2014-15 CAASPP Scores Indicate Bright Star Schools is Dramatically Closing the Achievement Gap for Minority and At-Risk Students

Bright Star Schools is closing the achievement gap! At surrounding public schools, only 20 percent of socio-economically disadvantaged students met or exceeded state standards in ELA and only 14 met or exceeded them in Math. Comparatively, 47 percent of Bright Star’s socio-economically disadvantaged students met or exceeded state standards in ELA and 36 percent met or exceeded them in Math.

The release of the 2014-15 California Assessment of Student Performance and Progress (CAASPP) scores has provided a strong indication of the effectiveness of Bright Star’s program (see our previous blog post on this topic HERE). In order to gain a better understanding of our program’s real impact, it was important for us to drill deeper into the data and look at the significant subgroups that our schools are serving. Chart 1 and 2 below show the percentage of students who met or exceeded state standards in the subjects of English Language Arts and Math for Economically Disadvantaged, African American and Latino/Hispanic students.  Bright Star’s results in serving these sub-groups are compared against the results of the surrounding schools in its communities, LAUSD, and the State of California.

Chart 1: Bright Star CAASPP English Language Arts Comparison

Chart 2: Bright Star CAASPP Math Comparison

In the United States and in the State of California there exists a dramatic achievement gap between low-income students and their more affluent peers. The state’s CAASPP scores have reinforced the existence of this achievement gap.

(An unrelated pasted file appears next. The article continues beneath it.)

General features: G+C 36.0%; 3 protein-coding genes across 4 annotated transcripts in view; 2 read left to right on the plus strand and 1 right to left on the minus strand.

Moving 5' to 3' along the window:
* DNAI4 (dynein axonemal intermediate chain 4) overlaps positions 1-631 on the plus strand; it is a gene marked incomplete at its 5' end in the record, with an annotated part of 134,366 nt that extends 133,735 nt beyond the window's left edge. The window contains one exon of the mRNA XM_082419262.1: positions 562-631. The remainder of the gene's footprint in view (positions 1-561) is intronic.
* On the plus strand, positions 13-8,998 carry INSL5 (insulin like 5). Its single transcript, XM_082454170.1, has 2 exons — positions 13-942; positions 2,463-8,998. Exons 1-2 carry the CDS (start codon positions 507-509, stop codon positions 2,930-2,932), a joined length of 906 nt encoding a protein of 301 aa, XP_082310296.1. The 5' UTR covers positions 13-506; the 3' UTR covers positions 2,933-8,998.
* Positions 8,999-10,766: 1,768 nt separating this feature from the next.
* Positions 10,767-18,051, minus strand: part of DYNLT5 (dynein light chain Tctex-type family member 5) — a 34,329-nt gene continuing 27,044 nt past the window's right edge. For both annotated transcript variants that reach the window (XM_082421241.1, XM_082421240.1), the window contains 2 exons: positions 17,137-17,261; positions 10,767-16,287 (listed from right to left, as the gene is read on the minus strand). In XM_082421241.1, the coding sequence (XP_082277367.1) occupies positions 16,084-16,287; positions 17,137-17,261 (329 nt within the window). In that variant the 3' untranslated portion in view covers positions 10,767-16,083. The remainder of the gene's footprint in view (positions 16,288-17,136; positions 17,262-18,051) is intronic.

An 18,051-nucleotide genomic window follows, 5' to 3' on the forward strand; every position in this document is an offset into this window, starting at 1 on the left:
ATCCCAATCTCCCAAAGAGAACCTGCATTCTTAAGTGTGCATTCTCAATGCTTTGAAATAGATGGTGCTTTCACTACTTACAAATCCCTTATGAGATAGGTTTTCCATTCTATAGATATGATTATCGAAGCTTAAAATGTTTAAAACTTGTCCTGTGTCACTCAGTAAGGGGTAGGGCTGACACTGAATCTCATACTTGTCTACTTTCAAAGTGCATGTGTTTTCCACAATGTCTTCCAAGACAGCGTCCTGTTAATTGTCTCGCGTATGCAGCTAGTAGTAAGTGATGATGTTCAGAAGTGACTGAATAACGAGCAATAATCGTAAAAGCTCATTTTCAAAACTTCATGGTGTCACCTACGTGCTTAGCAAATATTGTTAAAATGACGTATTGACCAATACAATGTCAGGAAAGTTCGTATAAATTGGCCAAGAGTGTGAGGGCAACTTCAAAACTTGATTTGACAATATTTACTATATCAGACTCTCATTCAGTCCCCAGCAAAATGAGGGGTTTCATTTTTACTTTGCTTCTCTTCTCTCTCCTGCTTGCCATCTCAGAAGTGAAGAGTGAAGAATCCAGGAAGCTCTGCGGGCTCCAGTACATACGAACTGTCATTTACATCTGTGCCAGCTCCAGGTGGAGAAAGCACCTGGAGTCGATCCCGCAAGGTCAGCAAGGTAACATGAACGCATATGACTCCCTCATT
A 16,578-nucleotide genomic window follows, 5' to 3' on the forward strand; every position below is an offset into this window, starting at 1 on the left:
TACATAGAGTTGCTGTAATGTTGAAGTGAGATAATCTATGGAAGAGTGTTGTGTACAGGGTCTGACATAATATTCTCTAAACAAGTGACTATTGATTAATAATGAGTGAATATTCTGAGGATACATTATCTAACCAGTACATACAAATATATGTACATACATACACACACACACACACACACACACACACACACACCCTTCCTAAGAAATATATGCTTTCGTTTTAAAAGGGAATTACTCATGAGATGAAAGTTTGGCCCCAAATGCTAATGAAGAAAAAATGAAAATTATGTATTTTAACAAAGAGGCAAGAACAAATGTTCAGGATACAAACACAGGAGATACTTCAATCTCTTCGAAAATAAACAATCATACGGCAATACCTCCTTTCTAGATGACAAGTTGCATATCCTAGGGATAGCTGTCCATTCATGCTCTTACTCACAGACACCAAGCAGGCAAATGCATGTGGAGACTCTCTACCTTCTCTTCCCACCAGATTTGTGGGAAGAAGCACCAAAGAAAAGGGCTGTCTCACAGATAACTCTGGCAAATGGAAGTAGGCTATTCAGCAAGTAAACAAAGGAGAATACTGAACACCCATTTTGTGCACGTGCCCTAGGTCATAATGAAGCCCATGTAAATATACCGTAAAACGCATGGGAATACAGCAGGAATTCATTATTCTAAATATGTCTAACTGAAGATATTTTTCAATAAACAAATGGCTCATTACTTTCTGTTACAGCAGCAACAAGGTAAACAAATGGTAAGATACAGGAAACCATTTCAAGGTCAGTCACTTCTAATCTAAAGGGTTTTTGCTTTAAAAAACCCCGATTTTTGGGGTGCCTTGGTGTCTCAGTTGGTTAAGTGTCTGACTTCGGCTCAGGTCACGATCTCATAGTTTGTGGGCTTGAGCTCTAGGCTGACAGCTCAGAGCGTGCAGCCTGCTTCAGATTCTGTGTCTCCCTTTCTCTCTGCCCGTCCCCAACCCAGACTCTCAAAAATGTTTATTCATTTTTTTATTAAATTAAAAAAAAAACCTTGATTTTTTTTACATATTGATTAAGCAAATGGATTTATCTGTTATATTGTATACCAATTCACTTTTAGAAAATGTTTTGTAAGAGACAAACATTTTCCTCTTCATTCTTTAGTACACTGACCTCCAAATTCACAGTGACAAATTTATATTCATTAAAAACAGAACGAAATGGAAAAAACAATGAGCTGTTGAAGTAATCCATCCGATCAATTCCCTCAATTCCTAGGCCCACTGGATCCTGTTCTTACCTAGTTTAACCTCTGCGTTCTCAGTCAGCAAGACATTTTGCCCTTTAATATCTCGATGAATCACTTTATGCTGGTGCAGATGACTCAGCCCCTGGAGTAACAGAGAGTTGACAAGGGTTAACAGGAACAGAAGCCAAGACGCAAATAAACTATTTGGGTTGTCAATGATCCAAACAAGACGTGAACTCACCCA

Chart 3: Reducing LAUSD Socioeconomic Achievement Gap

Chart 4: Reducing State Socioeconomic Achievement Gap


Through our results, Bright Star Schools has demonstrated that it dramatically improves educational options for low-income and minority students in the City of Los Angeles.* Chart 3 demonstrates that Bright Star Schools shrunk the performance gap between its low-income students and affluent LAUSD students by 20 percent in ELA and 16 percent in Math. Similarly, Chart 4 shows that Bright Star reduced the ELA achievement gap between African American students and Caucasian LAUSD students by 14 percent. Bright Star reduced the Math achievement gap between Latino/Hispanic students and Caucasian students by 16 percent and the ELA achievement gap by 18 percent.

When looking at Chart 1 and 2, it is also important to note that, in the absence of Bright Star schools, our students would have attended the surrounding public schools where only 20 percent of socio-economically disadvantaged students met or exceeded state standards in ELA and only 14 percent met or exceeded them in Math.

Our significant reduction in the achievement gap between our students and LAUSD students indicates both the success of the Bright Star program and the potential of our students. It is proof that, despite the additional challenges faced by our low-income and minority students, they are capable of achieving at the highest levels.

*Our results do not control for additional student demographics within these categories.

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